|Nick at the tavern.|
The last Hooligans Picnic was probably 40 years ago. The guys that hung out at my grandparent's Southside tavern — that's the south side of Chicago, Roseland to be exact — would reserve some tables in a forest preserve, rent a few kiddie carnival rides to keep us occupied and throw some charcoal in a 55-gallon drum that had been sliced in half and sandblasted at the corner auto body repair shop. It was Labor Day and the neighborhood celebrated it vehemently. St. Patrick's Day was for rookies.
A few kegs of PBR or Schlitz were rolled in, the neighborhood beer, back before they were ironic or cool. The ladies circled their aluminum chairs near the kegs because that was the best shade. They refused the beer and drank highballs out of plastic cups.
I remember the drinks. Remember sneaking a sip when no one was looking. And I remember making 7 and 7s for the aunties (Seagrams 7 and 7-Up, but not too much 7-Up. They were very specific in their instructions.)
But I don't remember the food. Hot dogs, I'd guess. It was Chicago, after all.
The Hooligans broke up, moved away, drank themselves to death. It's what you'd expect from a group created on a bar stool. I moved too. To Carbondale — Southern Illinois University — where the Labor Day picnics were on rotting old porches and the beer wasn't much better. But the entire bottle was now mine. I didn't have to sneak sips.
A grill was always going. There were hot dogs. And hamburgers. Standard grill fare, far better than standard cafeteria fare. Some ambitious girl would show up with a salad of shredded iceberg lettuce and grated carrots, not realizing there was nothing to eat it with. We were moving up in the world.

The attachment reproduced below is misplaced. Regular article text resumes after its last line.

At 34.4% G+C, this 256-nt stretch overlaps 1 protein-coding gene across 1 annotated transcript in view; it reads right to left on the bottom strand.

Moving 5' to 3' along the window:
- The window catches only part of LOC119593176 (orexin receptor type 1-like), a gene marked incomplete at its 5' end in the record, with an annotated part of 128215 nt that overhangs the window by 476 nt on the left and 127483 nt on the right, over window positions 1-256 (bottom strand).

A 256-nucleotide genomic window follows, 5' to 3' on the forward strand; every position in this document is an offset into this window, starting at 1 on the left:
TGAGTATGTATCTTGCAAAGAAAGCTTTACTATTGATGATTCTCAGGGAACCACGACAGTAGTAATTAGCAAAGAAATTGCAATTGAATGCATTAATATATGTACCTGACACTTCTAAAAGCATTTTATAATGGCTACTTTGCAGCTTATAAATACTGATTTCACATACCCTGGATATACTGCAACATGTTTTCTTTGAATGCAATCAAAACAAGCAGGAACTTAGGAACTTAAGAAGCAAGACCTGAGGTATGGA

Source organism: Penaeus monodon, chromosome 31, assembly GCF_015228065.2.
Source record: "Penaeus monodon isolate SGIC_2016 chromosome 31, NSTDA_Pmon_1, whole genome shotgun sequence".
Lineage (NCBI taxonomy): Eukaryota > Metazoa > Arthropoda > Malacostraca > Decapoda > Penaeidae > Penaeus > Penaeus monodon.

Years later, the calendar pages flying past as if blown by a tornado, I flip through a pile of cookbooks, looking for a great Labor Day meal. I already chosen the beer. A home brew quietly aging in the basement. But the meal? It has to have zucchini in it. And tomatoes. Because that's what I picked up at the farmers market. I've found several complicated recipes, a dozen ingredients that look beautiful in the after pictures. But so much work.
Last week, a friend, Nathalie Girod, posted a picture of her lunch on Facebook. Just slices of the freshest vegetables, lightly grilled. I didn't ask her for the recipe, because she won't have one. She never does. Great cooks don't work that way. So I made one up.
Cut zucchini lengthwise into 1/4 inch slices.. Brush with olive oil, sprinkle with sea salt and pepper and put it directly on a medium hot grill until the grill makes marks on it. That'll be about 6 minutes. Flip it over and repeat on the other side. I'll sprinkle some parmesan on top sometime. Maybe.